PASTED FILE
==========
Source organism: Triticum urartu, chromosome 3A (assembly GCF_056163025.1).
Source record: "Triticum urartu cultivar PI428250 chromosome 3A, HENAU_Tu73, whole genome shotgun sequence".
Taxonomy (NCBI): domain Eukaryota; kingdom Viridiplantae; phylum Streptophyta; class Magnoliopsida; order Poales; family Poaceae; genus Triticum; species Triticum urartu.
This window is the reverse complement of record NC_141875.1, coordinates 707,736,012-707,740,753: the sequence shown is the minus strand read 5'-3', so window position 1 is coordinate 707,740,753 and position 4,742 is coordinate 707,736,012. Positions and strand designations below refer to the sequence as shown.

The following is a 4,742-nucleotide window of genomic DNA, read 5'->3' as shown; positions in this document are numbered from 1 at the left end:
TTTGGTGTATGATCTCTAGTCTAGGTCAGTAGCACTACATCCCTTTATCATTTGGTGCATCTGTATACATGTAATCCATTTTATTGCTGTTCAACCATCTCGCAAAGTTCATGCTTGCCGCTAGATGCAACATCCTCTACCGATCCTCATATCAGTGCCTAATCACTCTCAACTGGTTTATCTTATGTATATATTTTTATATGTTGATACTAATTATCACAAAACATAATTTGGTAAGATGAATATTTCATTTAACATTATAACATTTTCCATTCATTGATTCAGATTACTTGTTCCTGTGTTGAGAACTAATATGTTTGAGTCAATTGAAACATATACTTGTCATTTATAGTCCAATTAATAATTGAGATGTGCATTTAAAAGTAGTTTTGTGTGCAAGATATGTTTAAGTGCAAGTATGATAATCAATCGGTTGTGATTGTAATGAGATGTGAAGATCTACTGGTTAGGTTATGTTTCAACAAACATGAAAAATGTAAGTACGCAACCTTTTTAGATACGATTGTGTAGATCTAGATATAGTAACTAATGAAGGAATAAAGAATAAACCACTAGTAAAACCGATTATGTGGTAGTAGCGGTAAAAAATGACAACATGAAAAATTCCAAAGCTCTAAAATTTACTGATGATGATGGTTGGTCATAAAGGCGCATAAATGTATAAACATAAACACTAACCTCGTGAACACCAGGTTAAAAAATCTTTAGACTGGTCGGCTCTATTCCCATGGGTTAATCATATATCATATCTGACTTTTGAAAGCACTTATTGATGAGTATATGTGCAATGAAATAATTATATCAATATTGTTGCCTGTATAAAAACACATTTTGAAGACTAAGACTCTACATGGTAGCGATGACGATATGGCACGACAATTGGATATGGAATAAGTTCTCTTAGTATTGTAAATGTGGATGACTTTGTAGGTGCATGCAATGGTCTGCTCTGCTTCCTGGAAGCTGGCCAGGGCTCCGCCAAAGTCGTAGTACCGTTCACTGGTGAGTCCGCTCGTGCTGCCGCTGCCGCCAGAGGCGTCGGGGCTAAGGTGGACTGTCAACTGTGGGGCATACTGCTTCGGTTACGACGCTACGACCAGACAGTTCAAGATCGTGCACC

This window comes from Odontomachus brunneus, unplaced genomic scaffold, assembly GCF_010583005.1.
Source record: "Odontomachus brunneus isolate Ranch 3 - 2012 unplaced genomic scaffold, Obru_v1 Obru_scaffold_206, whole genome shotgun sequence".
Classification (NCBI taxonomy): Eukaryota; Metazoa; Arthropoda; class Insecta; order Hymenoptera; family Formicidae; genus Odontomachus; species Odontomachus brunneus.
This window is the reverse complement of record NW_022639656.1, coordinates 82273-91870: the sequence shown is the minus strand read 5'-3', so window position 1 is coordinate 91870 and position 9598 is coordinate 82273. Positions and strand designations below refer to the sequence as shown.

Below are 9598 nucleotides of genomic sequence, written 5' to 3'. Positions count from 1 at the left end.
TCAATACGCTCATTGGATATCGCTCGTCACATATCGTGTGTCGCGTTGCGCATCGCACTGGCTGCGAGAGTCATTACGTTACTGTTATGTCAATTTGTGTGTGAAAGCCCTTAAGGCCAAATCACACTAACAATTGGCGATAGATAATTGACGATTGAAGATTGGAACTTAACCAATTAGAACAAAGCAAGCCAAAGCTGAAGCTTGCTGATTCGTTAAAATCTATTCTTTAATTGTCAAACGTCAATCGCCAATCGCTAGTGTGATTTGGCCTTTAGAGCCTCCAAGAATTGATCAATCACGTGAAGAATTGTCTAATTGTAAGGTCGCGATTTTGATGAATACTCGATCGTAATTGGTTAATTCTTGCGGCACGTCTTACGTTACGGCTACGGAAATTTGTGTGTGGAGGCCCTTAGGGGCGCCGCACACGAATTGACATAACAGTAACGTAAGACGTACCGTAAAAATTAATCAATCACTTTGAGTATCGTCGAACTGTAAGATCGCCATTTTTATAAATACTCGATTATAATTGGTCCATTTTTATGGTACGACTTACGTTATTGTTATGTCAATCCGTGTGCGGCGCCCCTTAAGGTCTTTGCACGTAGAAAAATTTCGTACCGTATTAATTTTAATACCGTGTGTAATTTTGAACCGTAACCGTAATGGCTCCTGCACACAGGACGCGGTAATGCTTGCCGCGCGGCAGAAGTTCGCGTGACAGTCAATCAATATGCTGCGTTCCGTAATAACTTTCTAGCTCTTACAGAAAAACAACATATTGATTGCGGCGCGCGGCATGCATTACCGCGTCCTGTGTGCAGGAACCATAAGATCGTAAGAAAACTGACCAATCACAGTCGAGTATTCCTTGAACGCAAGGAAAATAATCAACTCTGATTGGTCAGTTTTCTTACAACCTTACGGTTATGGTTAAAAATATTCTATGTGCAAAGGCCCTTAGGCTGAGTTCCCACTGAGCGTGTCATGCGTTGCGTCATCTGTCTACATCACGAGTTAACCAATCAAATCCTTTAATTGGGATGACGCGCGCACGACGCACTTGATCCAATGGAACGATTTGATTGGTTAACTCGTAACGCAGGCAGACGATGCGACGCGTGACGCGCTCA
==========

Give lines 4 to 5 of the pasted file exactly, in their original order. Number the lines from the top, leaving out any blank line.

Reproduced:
This window is the reverse complement of record NC_141875.1, coordinates 707,736,012-707,740,753: the sequence shown is the minus strand read 5'-3', so window position 1 is coordinate 707,740,753 and position 4,742 is coordinate 707,736,012. Positions and strand designations below refer to the sequence as shown.

The following is a 4,742-nucleotide window of genomic DNA, read 5'->3' as shown; positions in this document are numbered from 1 at the left end: